Now this may seem to be an irrelevant starting point, but I’ve been a huge fan of Adam Carolla since around 1996, which is when I first started li
stening to Loveline. I’ve always enjoyed his very blunt and irreverent sense of humor as well as his tendency to maintain a realistic view of the world. One of the topics he frequently covers on his morning show, The Adam Carolla Show, is music. And, finally coming around to the point of all this, he often makes fun of music from particular decades for not being particularly “timeless.” “Tainted Love” by Soft Cell, for example, is clearly a song from the 80’s because of it’s incredibly simplistic, synthesized beats and keyboards. By the same token, I don’t think anyone would place “Fun, Fun, Fun” by The Beach Boys anywhere else besides the 60’s, even if they had never heard it before.
I say all this because T.H. White is an artist with a multi-decadal (Did I just invent a word? No, I looked it up. It exists.) sound. His new album The Private Spotlight includes elements of 70’s rock and funk, 80’s R&B and new wave, 90’s alternative rock and trip-hop, and contemporary electronica. As a result, you can’t pin his musical form down to a single decade and say, “This is where it belongs,” as you can with Soft Cell and The Beach Boys. Maybe you attribute individual songs with a particular decade, but overall T.H. White has a very expansive sound, which almost sounds like it wouldn’t work in concept just because there is such a drastic difference between the genres being combined. You wouldn’t imagine 70’s classic rock and 80’s new wave melding well togethering, yet it all works out in the same way that Beck’s genre-bending music somehow pulls so many conflicting elements together.
I’ll have to admit that I’m indulging in a little exaggeration in the description of T.H. White’s style by making it sound a little stranger or more groundbreaking than it really is. I just want to get the point across that he produces high quality tunes that are not easily pigeonholed into a particular genre. In fact, The Private Spotlight reminds me a lot of Simple Things by Zero 7, another stylistically far-reaching album by a band that is primarily labeled as “electronica.” I would also include T.H. White in that very broad category, but the infusion of rock and funk into his compositions can really increase the energy levels beyond what is characteristic of Zero 7 and other, mellower artists.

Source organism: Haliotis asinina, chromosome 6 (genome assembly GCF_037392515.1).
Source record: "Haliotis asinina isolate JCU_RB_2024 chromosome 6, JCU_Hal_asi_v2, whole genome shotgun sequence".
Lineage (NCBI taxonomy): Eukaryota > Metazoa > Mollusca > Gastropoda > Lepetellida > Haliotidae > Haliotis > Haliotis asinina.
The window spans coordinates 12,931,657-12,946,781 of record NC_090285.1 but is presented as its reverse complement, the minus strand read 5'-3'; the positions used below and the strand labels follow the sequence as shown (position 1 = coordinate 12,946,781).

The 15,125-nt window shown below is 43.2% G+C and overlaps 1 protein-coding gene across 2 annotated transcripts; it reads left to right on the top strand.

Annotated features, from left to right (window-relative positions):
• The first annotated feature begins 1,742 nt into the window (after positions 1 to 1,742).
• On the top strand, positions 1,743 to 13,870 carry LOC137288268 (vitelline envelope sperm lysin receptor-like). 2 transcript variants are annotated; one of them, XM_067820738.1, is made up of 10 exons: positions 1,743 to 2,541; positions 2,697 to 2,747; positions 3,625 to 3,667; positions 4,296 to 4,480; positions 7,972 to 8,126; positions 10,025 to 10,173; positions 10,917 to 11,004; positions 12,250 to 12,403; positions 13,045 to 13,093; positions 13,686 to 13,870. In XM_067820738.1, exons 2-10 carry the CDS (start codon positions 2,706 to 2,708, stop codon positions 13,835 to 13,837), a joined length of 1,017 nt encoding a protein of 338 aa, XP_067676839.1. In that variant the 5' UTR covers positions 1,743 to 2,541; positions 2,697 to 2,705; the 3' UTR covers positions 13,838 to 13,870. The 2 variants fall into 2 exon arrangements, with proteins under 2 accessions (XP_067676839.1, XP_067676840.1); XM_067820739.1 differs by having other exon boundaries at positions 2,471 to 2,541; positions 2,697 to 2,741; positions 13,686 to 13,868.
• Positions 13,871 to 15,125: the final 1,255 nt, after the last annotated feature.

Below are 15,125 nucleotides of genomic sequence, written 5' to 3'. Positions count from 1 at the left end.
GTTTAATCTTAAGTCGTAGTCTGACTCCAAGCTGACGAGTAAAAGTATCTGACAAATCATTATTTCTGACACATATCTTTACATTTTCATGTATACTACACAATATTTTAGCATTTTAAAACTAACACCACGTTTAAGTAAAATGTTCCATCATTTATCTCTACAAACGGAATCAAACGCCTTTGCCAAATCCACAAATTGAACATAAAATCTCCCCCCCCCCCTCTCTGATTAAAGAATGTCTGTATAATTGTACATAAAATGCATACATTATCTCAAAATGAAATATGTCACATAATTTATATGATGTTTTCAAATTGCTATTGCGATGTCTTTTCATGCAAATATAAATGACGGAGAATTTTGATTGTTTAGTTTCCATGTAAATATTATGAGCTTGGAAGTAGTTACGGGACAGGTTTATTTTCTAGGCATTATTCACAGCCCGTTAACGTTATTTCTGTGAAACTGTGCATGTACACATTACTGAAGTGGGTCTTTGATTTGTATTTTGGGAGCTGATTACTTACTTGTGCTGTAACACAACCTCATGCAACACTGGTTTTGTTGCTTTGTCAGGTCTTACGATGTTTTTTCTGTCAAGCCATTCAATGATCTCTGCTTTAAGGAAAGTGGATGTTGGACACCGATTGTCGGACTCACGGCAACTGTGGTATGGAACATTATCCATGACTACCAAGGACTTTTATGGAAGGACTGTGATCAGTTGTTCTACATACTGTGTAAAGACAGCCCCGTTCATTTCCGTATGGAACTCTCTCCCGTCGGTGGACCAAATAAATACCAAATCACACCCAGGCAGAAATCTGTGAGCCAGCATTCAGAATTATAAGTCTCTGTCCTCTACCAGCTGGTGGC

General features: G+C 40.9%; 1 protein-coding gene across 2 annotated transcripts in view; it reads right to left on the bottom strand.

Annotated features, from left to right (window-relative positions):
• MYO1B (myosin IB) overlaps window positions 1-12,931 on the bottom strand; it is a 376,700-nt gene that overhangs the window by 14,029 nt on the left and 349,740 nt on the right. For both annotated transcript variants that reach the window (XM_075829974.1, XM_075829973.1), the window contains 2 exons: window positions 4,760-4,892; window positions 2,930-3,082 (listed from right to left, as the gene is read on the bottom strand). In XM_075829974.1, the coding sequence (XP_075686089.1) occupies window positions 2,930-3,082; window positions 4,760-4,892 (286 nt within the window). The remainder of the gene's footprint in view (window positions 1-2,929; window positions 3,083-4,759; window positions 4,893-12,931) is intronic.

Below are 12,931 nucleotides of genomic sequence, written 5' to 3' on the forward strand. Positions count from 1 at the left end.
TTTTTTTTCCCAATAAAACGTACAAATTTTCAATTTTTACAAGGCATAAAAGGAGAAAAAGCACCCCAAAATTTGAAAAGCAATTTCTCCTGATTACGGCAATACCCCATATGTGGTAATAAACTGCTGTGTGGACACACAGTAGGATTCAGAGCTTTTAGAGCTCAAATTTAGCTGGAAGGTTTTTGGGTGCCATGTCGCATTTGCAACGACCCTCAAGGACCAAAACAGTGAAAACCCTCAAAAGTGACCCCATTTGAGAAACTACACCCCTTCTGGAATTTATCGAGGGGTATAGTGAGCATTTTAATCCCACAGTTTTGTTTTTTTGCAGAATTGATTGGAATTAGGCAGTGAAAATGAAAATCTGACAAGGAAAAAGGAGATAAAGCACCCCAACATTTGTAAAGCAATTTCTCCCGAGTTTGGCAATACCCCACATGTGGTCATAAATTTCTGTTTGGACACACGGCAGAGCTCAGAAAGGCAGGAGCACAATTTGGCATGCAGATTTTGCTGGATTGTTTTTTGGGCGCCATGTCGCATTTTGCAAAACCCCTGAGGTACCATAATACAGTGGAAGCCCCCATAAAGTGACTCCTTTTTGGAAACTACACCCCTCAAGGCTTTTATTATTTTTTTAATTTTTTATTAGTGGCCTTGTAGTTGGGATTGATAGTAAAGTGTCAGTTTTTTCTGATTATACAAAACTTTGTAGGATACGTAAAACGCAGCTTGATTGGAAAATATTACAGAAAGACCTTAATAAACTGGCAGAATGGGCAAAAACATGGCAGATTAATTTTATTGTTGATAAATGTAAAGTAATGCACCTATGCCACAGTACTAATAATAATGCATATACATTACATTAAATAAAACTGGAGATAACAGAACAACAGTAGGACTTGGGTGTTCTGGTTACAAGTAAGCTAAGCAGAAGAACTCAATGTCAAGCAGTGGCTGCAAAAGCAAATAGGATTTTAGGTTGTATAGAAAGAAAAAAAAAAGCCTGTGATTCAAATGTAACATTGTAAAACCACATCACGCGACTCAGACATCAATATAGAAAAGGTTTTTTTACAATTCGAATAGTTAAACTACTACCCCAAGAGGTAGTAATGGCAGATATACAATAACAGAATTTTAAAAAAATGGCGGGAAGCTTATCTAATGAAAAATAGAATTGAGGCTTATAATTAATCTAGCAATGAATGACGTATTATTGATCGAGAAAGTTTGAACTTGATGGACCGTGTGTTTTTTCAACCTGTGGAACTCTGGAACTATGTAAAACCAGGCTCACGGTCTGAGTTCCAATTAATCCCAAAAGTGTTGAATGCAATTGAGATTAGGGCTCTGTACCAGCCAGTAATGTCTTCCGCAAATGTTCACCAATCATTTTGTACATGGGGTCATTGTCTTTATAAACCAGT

There are few songs on The Private Spotlight that stand out either for reasons of quality or uniqueness. “Private People” and “The Loft” stand out because of their more funk and R&B oriented sound. Both tracks make extensive use of the rhythmic, almost the percussive guitar playing technique that is typical of classic funk as well as catchy, pulsating beats. The vocals found on “Private People,” provided by Meghan Wolf, are very reminiscent of early 80’s R&B while “The Loft” uses vocal samples that exemplify traditional funk and R&B. In fact, I could imagine driving around in Grand Theft Auto: Vice City listening to “Private People” on the same radio station that played “Juicy Fruit” by Mtume. Sorry for isolating those of you who aren’t gamers or who haven’t played Vice City, but it provides a good context for those who are in the know.
Anyway, “Katie Starr of Silver” also stands out for being a little more heavy on the rock elements than any other song on the album. T.H. White’s singing on this track reminds me of Damon Albarn of the Gorillaz and Blur. In fact, I bet you that I could convince someone that this song is a rare, unreleased track by the Gorillaz that was recorded in the 90’s. It has that kind of alternative rock meets electronica vibe that the Gorillaz have. And it’s also pretty fun and catchy. I think I’m going to have stop writing right now and spend the rest of my time scheming.
Purchase The Private Spotlight by T.H. White
T.H. White – Private People
T.H. White – Katie Starr of Silver
T.H. White – The Loft